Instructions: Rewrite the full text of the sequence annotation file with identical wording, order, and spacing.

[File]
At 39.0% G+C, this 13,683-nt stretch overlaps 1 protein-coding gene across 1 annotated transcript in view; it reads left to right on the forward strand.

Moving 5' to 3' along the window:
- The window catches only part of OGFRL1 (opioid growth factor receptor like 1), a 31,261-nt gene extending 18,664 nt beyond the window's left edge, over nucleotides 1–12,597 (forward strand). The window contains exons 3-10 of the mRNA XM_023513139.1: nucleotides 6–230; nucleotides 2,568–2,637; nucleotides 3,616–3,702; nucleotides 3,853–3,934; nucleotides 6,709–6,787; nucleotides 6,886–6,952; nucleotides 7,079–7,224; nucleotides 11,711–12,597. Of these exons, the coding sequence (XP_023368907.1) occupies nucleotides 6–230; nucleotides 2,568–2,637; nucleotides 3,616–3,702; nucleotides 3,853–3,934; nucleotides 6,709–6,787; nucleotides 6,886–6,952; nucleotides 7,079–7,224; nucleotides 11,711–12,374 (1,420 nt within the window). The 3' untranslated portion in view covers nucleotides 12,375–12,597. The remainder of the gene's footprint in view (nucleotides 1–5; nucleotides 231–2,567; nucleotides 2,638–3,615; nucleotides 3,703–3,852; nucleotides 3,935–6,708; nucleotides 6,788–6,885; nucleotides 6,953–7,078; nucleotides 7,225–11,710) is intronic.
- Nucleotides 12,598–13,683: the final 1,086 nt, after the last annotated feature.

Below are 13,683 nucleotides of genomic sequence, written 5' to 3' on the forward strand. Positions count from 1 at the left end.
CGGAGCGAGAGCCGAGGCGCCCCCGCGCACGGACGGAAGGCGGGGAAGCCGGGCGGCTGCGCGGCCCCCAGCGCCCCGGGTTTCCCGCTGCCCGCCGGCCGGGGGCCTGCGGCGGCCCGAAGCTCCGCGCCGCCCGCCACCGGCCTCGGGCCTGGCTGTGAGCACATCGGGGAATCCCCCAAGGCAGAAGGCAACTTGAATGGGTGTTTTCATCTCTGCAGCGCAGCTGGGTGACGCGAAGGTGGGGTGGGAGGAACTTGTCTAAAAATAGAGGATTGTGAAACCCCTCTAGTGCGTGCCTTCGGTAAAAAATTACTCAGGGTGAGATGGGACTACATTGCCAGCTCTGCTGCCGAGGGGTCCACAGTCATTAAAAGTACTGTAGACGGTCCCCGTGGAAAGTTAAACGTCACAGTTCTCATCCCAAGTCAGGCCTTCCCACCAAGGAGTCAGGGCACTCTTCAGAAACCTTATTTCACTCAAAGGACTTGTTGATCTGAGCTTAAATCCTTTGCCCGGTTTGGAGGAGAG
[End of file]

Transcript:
At 39.0% G+C, this 13,683-nt stretch overlaps 1 protein-coding gene across 1 annotated transcript in view; it reads left to right on the forward strand.

Moving 5' to 3' along the window:
- The window catches only part of OGFRL1 (opioid growth factor receptor like 1), a 31,261-nt gene extending 18,664 nt beyond the window's left edge, over nucleotides 1–12,597 (forward strand). The window contains exons 3-10 of the mRNA XM_023513139.1: nucleotides 6–230; nucleotides 2,568–2,637; nucleotides 3,616–3,702; nucleotides 3,853–3,934; nucleotides 6,709–6,787; nucleotides 6,886–6,952; nucleotides 7,079–7,224; nucleotides 11,711–12,597. Of these exons, the coding sequence (XP_023368907.1) occupies nucleotides 6–230; nucleotides 2,568–2,637; nucleotides 3,616–3,702; nucleotides 3,853–3,934; nucleotides 6,709–6,787; nucleotides 6,886–6,952; nucleotides 7,079–7,224; nucleotides 11,711–12,374 (1,420 nt within the window). The 3' untranslated portion in view covers nucleotides 12,375–12,597. The remainder of the gene's footprint in view (nucleotides 1–5; nucleotides 231–2,567; nucleotides 2,638–3,615; nucleotides 3,703–3,852; nucleotides 3,935–6,708; nucleotides 6,788–6,885; nucleotides 6,953–7,078; nucleotides 7,225–11,710) is intronic.
- Nucleotides 12,598–13,683: the final 1,086 nt, after the last annotated feature.

Below are 13,683 nucleotides of genomic sequence, written 5' to 3' on the forward strand. Positions count from 1 at the left end.
CGGAGCGAGAGCCGAGGCGCCCCCGCGCACGGACGGAAGGCGGGGAAGCCGGGCGGCTGCGCGGCCCCCAGCGCCCCGGGTTTCCCGCTGCCCGCCGGCCGGGGGCCTGCGGCGGCCCGAAGCTCCGCGCCGCCCGCCACCGGCCTCGGGCCTGGCTGTGAGCACATCGGGGAATCCCCCAAGGCAGAAGGCAACTTGAATGGGTGTTTTCATCTCTGCAGCGCAGCTGGGTGACGCGAAGGTGGGGTGGGAGGAACTTGTCTAAAAATAGAGGATTGTGAAACCCCTCTAGTGCGTGCCTTCGGTAAAAAATTACTCAGGGTGAGATGGGACTACATTGCCAGCTCTGCTGCCGAGGGGTCCACAGTCATTAAAAGTACTGTAGACGGTCCCCGTGGAAAGTTAAACGTCACAGTTCTCATCCCAAGTCAGGCCTTCCCACCAAGGAGTCAGGGCACTCTTCAGAAACCTTATTTCACTCAAAGGACTTGTTGATCTGAGCTTAAATCCTTTGCCCGGTTTGGAGGAGAG